Retired GP is cleared of trying to hire a Chechen hitman on the dark web to kill financial adviser

Dr David Crichton, pictured, has been cleared of trying to hire a ‘Chechan mob’ to have his financial adviser killed

A retired GP has been cleared of trying to hire a ‘Chechan mob’ over the dark web to kill his financial adviser over a feud around his pension funds. 

Dr David Crichton, of Bournemouth, was accused of trying to enlist assassins to murder Andrew Bolden on February 26 last year.

The prosecution at Winchester Crown Court claimed Dr Crichton, 64, wanted Mr Bolden, pension and wealth investment adviser for Edinburgh-based private bank Brown Shipley, killed because he ‘lost £300,000 from his pension’ due to his advice.

He was however convicted of three charges of sending malicious communications to the financial worker, including two text messages and one phone call with the aim of making Mr Bolden fear he would commit suicide. 

Dr Crichton previously told the court he filled in an order on the dark web to hire a hitman to murder his financial adviser to ‘clear his head’ after suffering from depression – and claimed he never intended for him to be killed.

He was accused of selecting an order to ‘kill the b******’ with an equivalent cost of 5,000 dollars to be paid in bitcoin to the ‘Chechans’. 

The defendant told the court that he had ‘lost or misappropriated about £1 million’ of his pension fund partly as a result of receiving advice from Mr Bolden, who was cleared of giving wrong guidance.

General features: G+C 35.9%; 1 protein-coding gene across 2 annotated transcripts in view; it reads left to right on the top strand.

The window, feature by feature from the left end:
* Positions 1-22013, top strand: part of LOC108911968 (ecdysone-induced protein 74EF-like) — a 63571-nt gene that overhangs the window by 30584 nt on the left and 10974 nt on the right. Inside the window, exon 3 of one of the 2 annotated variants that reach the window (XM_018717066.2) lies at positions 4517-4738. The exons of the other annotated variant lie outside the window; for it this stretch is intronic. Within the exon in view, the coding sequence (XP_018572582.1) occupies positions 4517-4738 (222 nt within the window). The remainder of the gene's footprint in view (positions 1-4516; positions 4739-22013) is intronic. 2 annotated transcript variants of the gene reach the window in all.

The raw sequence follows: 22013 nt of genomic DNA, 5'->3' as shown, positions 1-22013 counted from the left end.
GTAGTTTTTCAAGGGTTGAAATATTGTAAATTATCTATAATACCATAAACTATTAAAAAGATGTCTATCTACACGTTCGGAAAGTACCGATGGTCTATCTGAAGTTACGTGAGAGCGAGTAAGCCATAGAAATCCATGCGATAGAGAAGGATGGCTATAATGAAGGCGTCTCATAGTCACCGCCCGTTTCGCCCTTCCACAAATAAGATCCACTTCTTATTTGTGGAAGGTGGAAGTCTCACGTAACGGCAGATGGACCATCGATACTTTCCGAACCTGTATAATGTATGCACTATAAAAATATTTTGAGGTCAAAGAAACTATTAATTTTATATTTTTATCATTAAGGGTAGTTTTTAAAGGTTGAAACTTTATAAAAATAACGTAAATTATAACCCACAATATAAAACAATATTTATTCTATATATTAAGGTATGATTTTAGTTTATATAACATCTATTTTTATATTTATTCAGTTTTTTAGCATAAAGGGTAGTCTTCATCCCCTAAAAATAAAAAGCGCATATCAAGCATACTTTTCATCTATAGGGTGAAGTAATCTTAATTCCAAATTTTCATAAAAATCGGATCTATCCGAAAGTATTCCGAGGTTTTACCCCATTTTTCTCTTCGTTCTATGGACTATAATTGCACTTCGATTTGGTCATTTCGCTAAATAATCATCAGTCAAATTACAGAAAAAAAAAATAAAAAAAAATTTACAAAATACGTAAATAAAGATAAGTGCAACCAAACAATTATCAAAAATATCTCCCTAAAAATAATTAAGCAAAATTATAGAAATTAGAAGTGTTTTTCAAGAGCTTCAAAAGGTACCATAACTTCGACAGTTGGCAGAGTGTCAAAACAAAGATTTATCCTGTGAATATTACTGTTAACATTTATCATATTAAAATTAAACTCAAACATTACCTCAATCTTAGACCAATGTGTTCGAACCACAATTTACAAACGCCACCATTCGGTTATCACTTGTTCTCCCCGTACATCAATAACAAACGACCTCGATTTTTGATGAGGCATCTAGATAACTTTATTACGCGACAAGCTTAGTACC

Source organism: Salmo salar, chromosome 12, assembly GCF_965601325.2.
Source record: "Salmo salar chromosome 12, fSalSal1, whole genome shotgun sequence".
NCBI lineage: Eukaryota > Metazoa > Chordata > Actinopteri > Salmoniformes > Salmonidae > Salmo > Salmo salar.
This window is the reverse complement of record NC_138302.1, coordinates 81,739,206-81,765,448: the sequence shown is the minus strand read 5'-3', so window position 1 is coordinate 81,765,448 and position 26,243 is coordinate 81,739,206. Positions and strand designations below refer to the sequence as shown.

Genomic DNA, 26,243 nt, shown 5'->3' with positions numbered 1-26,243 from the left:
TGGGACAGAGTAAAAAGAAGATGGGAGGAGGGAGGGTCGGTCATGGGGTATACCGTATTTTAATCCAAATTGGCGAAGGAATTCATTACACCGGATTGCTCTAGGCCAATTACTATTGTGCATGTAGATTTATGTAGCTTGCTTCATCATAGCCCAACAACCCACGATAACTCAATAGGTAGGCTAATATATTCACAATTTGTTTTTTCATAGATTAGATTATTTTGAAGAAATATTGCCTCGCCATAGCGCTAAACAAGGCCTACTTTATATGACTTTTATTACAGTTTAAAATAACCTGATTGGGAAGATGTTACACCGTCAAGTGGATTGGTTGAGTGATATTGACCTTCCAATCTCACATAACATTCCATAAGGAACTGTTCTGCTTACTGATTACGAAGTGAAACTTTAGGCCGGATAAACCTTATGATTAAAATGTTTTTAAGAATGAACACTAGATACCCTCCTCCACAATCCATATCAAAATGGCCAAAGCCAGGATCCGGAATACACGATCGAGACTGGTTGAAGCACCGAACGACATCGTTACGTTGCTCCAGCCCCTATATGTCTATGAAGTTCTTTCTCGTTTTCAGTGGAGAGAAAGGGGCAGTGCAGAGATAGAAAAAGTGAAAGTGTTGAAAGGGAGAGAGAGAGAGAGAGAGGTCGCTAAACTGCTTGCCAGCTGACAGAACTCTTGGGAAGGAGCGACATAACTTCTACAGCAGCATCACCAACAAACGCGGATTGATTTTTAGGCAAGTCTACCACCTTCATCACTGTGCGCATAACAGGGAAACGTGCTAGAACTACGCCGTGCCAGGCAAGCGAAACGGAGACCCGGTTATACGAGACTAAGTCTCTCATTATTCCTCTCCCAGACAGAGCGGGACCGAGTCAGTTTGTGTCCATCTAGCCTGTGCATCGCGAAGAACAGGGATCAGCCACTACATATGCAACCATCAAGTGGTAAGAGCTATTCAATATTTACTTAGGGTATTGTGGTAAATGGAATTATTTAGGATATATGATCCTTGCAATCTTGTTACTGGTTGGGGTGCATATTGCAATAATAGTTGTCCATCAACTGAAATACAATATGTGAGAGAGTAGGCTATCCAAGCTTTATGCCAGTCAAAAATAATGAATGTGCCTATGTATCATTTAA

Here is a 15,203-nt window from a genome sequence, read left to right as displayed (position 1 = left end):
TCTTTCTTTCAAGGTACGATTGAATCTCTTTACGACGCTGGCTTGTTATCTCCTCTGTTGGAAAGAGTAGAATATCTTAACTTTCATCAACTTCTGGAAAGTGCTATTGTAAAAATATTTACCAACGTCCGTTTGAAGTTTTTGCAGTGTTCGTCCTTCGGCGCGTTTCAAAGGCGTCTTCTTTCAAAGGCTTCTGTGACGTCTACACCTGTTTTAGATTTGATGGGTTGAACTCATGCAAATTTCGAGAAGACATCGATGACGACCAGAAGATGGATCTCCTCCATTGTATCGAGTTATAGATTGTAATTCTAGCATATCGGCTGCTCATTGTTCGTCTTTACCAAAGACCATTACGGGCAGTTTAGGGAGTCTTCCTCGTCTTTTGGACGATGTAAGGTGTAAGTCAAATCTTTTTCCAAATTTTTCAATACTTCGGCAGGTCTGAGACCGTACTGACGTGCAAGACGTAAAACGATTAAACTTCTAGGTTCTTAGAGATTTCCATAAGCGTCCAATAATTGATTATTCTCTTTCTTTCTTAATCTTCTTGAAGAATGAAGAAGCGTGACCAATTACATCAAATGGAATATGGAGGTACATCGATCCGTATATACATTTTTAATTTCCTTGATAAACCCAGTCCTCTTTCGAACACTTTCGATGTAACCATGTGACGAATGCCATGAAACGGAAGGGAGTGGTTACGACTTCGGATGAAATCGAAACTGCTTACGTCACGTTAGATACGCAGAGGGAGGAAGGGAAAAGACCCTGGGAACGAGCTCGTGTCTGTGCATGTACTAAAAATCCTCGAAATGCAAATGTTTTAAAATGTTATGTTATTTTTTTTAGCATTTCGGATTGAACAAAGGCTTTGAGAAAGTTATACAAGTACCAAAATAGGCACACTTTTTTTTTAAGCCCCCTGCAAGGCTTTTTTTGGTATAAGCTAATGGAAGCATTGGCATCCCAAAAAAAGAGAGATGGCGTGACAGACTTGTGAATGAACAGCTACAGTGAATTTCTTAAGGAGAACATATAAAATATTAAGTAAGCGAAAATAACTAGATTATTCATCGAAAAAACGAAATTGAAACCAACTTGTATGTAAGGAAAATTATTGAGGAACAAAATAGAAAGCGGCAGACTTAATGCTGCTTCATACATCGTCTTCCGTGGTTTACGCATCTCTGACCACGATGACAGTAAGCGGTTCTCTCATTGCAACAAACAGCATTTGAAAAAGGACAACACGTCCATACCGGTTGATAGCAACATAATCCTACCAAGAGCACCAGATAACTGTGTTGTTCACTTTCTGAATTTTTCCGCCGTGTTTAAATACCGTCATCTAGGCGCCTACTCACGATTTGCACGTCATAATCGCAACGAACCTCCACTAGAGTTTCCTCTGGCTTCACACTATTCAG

Crichton said that following the loss, he had been diagnosed with ‘treatment-resistant depression’ which had led to him suffering suicidal thoughts which he felt could only be resolved by discussing the issue with Mr Bolden.

He explained this was the reason he sent the messages subject to the malicious communication charges to Mr Bolden in which he said ‘he was the only person who can help save my life’.

Speaking at court earlier this week, Dr Crichton said he went on to the site on the dark web to examine a theory of helping to treat suicidal thoughts for himself and for others.

He said that he had found out about the website over a link to crowdfund a contract killing of Donald Trump which he believed to be a scam.

Dr Crichton, pictured,was convicted of three counts of sending malicious messages to Andrew Bolden with the intent to make him think he was planning to kill himself

Dr Crichton blamed Mr Bolden, pictured, for him losing £300,000 from his pension fund

Dr Crichton, left, was convicted of three counts of sending malicious messages to Andrew Bolden, right, with the intent to make him think he was planning to kill himself

He said he wanted to research the idea of whether ‘throwing away an idea’ can help someone feel better and he entered Mr Bolden’s details into the order form as a way of ‘clearing his head’.

Crichton said: ‘I am a research doctor, I felt this may be some useful research for the treatment of suicide, I did think my mood improved afterwards.

‘I knew Mr Bolden was completely safe, I knew there was no threat to him at all, first of all I thought the website was an obvious scam and I hadn’t paid any money.’

The defendant added that he was ‘very wealthy’ and he would have had no difficulties in finding the 5,000 dollars required to order the contract killing if he had been serious in carrying out the order.

Crichton, a church warden and keen triathlon athlete, said he had suffered a stroke and a pulmonary embolism as a result of medication for his depression and had suffered head injuries in a cycling accident in January 2017 which had affected his thinking. He also had a more serious crash in January 2018.